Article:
S. G. F. Brandon

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Samuel George Frederick Brandon (1907 – 21 October 1971) was a British priest and scholar of comparative religion. He became professor of comparative religion at the University of Manchester in 1951.


Brandon was a graduate of the University of Leeds. He was ordained in 1932 after Anglican training at Mirfield, and then spent seven years as a parish priest before enrolling as an army chaplain in World War II, after which he began a successful academic career in 1951 as a historian of religion.[1] Brandon's most influential work, Jesus and the Zealots, was published in 1967, wherein he advanced the claim that Jesus fitted well within the ideology of the anti-Roman Zealot group.[2]

As he flew over the Mediterranean Sea on 21 October 1971, he died of an infection he contracted while working in Egypt.[3]


His thinking on New Testament themes grew out of The Fall of Jerusalem and the Christian Church (1951). His most celebrated position is the controversial one, that a political Jesus was a revolutionary figure, influenced in that by the Zealots; this he argued in the 1967 book Jesus and the Zealots: A Study of the Political Factor in Primitive Christianity.[4] The Trial of Jesus of Nazareth (1968) raises again, amongst other matters, the question of how the Fall of the Temple in 70 CE shaped the emerging Christian faith, and in particular the Gospel of Mark.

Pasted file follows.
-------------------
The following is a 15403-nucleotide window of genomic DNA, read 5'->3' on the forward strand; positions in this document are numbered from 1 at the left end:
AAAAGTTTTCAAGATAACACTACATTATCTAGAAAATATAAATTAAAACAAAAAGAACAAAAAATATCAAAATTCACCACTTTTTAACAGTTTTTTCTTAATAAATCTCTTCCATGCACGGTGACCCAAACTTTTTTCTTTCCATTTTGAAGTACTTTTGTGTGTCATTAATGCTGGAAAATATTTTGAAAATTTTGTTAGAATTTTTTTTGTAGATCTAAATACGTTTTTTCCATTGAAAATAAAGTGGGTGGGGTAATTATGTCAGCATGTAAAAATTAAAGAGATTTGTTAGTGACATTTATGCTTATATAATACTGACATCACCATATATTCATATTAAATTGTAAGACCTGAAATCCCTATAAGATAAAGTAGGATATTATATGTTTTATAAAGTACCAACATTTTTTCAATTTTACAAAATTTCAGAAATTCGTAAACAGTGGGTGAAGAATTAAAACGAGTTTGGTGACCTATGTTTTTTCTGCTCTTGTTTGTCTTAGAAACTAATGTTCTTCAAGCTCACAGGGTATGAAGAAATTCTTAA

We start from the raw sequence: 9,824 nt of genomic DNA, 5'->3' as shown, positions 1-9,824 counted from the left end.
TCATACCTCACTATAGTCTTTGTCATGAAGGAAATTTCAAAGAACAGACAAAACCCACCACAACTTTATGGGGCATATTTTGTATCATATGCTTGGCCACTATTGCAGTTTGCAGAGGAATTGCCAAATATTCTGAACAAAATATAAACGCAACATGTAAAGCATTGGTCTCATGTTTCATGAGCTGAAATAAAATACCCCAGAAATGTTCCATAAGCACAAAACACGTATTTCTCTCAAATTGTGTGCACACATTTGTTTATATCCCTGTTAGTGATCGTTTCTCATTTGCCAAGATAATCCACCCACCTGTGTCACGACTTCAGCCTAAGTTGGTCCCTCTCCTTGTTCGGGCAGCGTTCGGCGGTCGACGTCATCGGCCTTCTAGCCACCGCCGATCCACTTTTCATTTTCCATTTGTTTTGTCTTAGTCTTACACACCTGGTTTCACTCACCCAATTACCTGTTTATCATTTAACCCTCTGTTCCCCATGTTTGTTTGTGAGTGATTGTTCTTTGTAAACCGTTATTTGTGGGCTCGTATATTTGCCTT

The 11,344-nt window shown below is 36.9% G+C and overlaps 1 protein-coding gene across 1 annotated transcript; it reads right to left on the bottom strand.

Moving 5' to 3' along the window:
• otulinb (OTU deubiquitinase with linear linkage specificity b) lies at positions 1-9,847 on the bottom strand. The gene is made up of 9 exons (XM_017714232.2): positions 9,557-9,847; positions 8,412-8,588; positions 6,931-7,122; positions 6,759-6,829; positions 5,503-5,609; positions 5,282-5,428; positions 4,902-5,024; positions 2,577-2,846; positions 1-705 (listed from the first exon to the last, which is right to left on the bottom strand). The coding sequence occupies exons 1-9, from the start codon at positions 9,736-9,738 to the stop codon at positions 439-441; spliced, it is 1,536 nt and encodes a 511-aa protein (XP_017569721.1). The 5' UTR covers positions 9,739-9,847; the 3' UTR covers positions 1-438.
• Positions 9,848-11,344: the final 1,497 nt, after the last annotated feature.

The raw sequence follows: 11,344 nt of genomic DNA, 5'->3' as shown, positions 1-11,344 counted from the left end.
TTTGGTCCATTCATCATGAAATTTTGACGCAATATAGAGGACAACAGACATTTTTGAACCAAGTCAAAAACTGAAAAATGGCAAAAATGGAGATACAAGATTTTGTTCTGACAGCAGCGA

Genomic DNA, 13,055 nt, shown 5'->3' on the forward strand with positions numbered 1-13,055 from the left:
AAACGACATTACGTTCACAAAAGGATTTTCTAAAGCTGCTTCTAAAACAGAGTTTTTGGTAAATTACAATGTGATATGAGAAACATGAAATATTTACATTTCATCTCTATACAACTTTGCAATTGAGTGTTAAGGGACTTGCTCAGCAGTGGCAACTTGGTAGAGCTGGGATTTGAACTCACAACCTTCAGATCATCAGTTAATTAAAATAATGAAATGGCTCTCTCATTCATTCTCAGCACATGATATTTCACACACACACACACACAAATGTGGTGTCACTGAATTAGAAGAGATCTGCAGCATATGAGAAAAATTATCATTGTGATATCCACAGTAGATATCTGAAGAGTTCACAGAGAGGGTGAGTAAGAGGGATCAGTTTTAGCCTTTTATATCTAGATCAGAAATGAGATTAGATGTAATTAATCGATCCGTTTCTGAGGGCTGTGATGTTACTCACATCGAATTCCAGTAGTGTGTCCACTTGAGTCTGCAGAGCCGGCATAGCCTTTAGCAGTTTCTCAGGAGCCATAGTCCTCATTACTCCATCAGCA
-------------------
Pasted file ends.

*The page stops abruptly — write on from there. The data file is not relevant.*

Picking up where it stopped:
He was a critic of the myth-ritual theory, writing a 1958 essay "The Myth and Ritual Position Critically Examined" attacking its assumptions.[5]

Brandon also claimed that the Pauline epistles and the accounts of Jesus Christ found in the Gospels represented two opposing factions of Christianity.[6]

Selected works[edit]

  • The Fall of Jerusalem and the Christian Church (1951)
  • Time and Mankind: An Historical and Philosophical Study of Mankind's Attitude to the Phenomena of Change (1954)
  • Man and His Destiny in the Great Religions: An Historical and Comparative Study (1962)
  • Creation Legends of the Ancient Near East (1963)
  • History, Time, and Deity (1965)
  • The Judgment of the Dead: The Idea of Life after Death in the Major Religions (1967)
  • Jesus and the Zealots: A Study of the Political Factor in Primitive Christianity (1967)
  • The Trial of Jesus of Nazareth (1968)
  • Religion in Ancient History: Studies in Ideas, Men, and Events (1969)
  • Ancient Empires (1970)

As editor[edit]

  • The Saviour God: Comparative Studies in the Concept of Salvation (1963)
  • A Dictionary of Comparative Religion (1970)

See also[edit]

Scholars who have advanced related ideas:


  1. ^ Martin Hengel, Was Jesus a Revolutionist, (Philadelphia: Fortress Press, 1967), 5.
  2. ^ S. G. F. Brandon, Jesus and the Zealots, (Manchester: Manchester University Press, 1967).
  3. ^ Sharpe and Hinnells 1973: ix
  4. ^ Time magazine, 3 January 1969 [1]: Brandon pictures Jesus as a politically aware activist vigorously working against the Palestinian "Establishment"—the Roman occupying forces and Jerusalem's collaborationist Jewish aristocracy.
  5. ^ In Myth, Ritual and Kingship edited by S. H. Hooke. Reprinted in The Myth and Ritual Theory (1998) edited by Robert A. Segal. Segal refers to the Sharpe and Hinnells volume for biography.
  6. ^ S.G.F. Brandon (editor), A Dictionary of Comparative Religion (London: Weidenfeld & Nicolson, 1970).


  • Sharpe, Eric J.; Hinnells, John R., eds. (1973). Man and his salvation. Studies in memory of S. G. F. Brandon. Manchester: Manchester University Press. ISBN 0-7190-0537-X.

External links[edit]